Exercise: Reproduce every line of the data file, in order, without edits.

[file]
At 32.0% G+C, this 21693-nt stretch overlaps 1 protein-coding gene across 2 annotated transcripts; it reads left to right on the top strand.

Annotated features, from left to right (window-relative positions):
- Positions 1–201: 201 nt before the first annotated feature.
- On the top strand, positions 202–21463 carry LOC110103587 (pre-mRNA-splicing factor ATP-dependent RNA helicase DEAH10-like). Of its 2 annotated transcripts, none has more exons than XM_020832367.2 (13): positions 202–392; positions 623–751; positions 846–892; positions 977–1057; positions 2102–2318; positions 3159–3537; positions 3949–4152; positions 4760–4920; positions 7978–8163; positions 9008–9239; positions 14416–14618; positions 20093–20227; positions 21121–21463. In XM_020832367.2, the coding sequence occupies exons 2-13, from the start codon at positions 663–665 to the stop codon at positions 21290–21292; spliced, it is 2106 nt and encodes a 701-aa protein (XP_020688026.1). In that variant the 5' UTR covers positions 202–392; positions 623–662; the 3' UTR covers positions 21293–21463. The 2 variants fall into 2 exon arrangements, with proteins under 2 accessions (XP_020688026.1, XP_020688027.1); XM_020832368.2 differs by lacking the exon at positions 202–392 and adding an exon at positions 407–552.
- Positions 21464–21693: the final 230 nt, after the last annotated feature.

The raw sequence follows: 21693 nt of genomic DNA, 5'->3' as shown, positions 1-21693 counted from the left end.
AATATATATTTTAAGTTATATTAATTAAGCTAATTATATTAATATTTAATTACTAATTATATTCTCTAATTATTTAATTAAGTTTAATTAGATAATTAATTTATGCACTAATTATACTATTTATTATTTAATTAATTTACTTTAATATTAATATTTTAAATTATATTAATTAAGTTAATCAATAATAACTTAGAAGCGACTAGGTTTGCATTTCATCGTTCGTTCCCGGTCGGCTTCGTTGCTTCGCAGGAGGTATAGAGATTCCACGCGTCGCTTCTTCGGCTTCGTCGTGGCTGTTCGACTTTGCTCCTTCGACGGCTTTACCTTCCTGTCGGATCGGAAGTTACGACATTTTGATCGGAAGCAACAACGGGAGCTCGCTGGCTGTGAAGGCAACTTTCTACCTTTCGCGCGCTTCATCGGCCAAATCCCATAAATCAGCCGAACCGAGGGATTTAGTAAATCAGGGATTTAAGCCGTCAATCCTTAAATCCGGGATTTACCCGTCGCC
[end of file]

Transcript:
At 32.0% G+C, this 21693-nt stretch overlaps 1 protein-coding gene across 2 annotated transcripts; it reads left to right on the top strand.

Annotated features, from left to right (window-relative positions):
- Positions 1–201: 201 nt before the first annotated feature.
- On the top strand, positions 202–21463 carry LOC110103587 (pre-mRNA-splicing factor ATP-dependent RNA helicase DEAH10-like). Of its 2 annotated transcripts, none has more exons than XM_020832367.2 (13): positions 202–392; positions 623–751; positions 846–892; positions 977–1057; positions 2102–2318; positions 3159–3537; positions 3949–4152; positions 4760–4920; positions 7978–8163; positions 9008–9239; positions 14416–14618; positions 20093–20227; positions 21121–21463. In XM_020832367.2, the coding sequence occupies exons 2-13, from the start codon at positions 663–665 to the stop codon at positions 21290–21292; spliced, it is 2106 nt and encodes a 701-aa protein (XP_020688026.1). In that variant the 5' UTR covers positions 202–392; positions 623–662; the 3' UTR covers positions 21293–21463. The 2 variants fall into 2 exon arrangements, with proteins under 2 accessions (XP_020688026.1, XP_020688027.1); XM_020832368.2 differs by lacking the exon at positions 202–392 and adding an exon at positions 407–552.
- Positions 21464–21693: the final 230 nt, after the last annotated feature.

The raw sequence follows: 21693 nt of genomic DNA, 5'->3' as shown, positions 1-21693 counted from the left end.
AATATATATTTTAAGTTATATTAATTAAGCTAATTATATTAATATTTAATTACTAATTATATTCTCTAATTATTTAATTAAGTTTAATTAGATAATTAATTTATGCACTAATTATACTATTTATTATTTAATTAATTTACTTTAATATTAATATTTTAAATTATATTAATTAAGTTAATCAATAATAACTTAGAAGCGACTAGGTTTGCATTTCATCGTTCGTTCCCGGTCGGCTTCGTTGCTTCGCAGGAGGTATAGAGATTCCACGCGTCGCTTCTTCGGCTTCGTCGTGGCTGTTCGACTTTGCTCCTTCGACGGCTTTACCTTCCTGTCGGATCGGAAGTTACGACATTTTGATCGGAAGCAACAACGGGAGCTCGCTGGCTGTGAAGGCAACTTTCTACCTTTCGCGCGCTTCATCGGCCAAATCCCATAAATCAGCCGAACCGAGGGATTTAGTAAATCAGGGATTTAAGCCGTCAATCCTTAAATCCGGGATTTACCCGTCGCC